Gorgeous Georgia

Brass Tacks

When moderate Ellis Arnall seemed a cinch to win the Democratic gubernatorial primary in Georgia two months ago, Republicans crossed party lines and voted overwhelmingly for racist Lester Maddox on the assumption tha the would be the easier candidate to defeat in the general election. Then Maddox faced Republican segregationalist Bo Callaway in the general election three weeks ago, and Arnall got his revenge. Callaway led Maddox, 451,032 to 448,598, but a six per cent write-in vote for Arnall prevented either candidate from gaining a majority of the popular vote. Then the legal entanglements began.

The Georgia constitution provides that the legislature choose the governor when no candidate receives an absolute majority. Georgia's legislature, however, has not been completely reapportioned in compliance with the Supreme Court's one-man, one-vote ruling. The Court gave the legislature until 1968 to reapportion itself, but nevertheless two suits were filed to block a legislative election between Maddox or Callaway, both alluding to the present legislature's unrepresentative character.

After hearing the suits, a three-judge Federal Court declared void the section of the Georgia constitution calling for a legislative election. "Many arguments may be made," said the order, "but we need to go further than to point out that the candidate receiving the lesser number of votes may be elected by the General Assembly [legislature]." The Court suggested no alternative and provided a temporary stay so that the state could appeal the decision.

The decision created an unprecedented situation. The election was following its prescribed course to a conclusive final step in the legislature. By declaring that step unconstitutional, the Court removed the ground-work for the whole election.

The Supreme Court has accepted an appeal to hear the case on Dec. 5 and has barred further lower court proceedings in the meantime. Nobody in Georgia knows what will happen, much less how long it will take the Supreme Court to make up its mind. Because each possible decision favors one candidate or another, the Court risks charges or judicial involvement in party politics by reviewing the case. Maddox wants the legislature to vote, Callaway wants a runoff, and the moderates want a new election.

If the Supreme Court reverses the lower court order, Maddox in all probability would win in the overwhelmingly Democratic legislature. The Democrats have signed a loyalty oath to support their party's nominees as a condition for their entrance in Georgia's Democratic primary.

A runoff election which prohibits write-ins would probably result in a Callaway victory. He led Maddox slightly in the general election, and he would attract the majority of Arnall's moderate votes.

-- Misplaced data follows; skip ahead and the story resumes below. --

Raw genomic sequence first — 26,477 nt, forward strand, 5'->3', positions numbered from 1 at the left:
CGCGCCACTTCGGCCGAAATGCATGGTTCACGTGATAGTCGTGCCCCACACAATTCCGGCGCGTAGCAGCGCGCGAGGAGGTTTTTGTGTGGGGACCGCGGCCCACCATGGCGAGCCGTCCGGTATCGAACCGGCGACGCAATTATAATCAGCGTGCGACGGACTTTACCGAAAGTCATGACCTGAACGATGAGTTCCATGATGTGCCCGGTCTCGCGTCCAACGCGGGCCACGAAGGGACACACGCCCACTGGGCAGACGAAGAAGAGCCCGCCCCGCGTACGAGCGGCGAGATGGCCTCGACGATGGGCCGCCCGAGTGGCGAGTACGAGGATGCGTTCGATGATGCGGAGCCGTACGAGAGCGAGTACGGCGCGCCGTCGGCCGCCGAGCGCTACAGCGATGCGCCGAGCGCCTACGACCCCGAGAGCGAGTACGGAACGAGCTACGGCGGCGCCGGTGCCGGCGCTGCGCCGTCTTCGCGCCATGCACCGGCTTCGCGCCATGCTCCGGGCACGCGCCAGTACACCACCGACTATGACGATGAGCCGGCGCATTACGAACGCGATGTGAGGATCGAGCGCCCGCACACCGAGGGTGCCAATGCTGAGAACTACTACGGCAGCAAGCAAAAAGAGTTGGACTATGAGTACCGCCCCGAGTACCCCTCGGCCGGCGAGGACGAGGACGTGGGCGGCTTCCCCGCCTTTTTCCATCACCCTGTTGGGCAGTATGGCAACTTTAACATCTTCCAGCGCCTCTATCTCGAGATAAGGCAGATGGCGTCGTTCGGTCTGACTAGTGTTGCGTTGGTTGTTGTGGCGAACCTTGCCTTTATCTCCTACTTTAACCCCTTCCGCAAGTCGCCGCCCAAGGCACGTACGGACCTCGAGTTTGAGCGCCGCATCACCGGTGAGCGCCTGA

Moderates hope that the Supreme Court declares the whole election void and orders the new legislature to set up a special election under a new code. In a new election, a rising young moderate named Jimmy Carter would probably defeat Callaway, Maddox, or Arnall. Such a decision by the Court is unlikely, however.

If the Supreme Court upholds the lower court and excludes a vote in the legislature, it could call for a runoff or a new special election. In either case, the state might be subjected to six more months of legal confusion, whereby Governor Carl Sanders would remain in office after Jan. 10 until his successor was named.

Georgia attorney general Arthur B. Bolton said that in a runoff or special election, voters could insist that write-ins be counted. The write-in campaign would probably be better organized than it was Nov. 8. Then a series of indecisive runoff elections might wind up in a total stalemate. "This may require Georgia to abandon its desirable majority system of election," Bolton declared.

As it now stands, the situation is utterly confused, with new suits being filed regularly, and this makes the moderates happy. They feel that the stalemate demonstrates that neither Maddox nor Callaway represents the will of a majority of people. "It showed the nation that Georgia wasn't ready to swallow either of those segregationists," said a prominent moderate. Arnall is not campaigning or making statements, but he is apparently tickled pink at the predicament caused by his write-in votes.

With the moderates holding the balance of power, the stalemate has checked the racist and conservative tendencies of at least the Republican candidate. The Republican National Committee has sent Ray V. Humphreys, a political education specialist, to work with Georgia Republicans to move the party away from Goldwaterism to the moderate stand that won for Rockefeller in Arkansas. Middle-of-the-roaders have been trying to persuade Callaway to make a strong appeal for the Negroes and moderate whites who wrote in for Arnall in the general election.

When all the court hassles and confusions are over, the new governor will take office with questionable authority and prestige. Sanders, on the other hand, will leave the governorship with his reputation at a personal high. He has come to represent a figure of unity amid the turmoil. A governor in Georgia cannot succeed himself, but Sanders has promised to stay in office until the election is decided.

The Supreme Court decision on the Georgia election could take on a national interest in 1968, when George Wallace might possibly gain enough electoral votes to keep both the Democratic and Republican presidential candidates from winning by a majority vote. The Federal Constitution provides for the election of a President in the House of Representatives if no candidate receives a majority -- a process which closely resembles the election method in Georgia.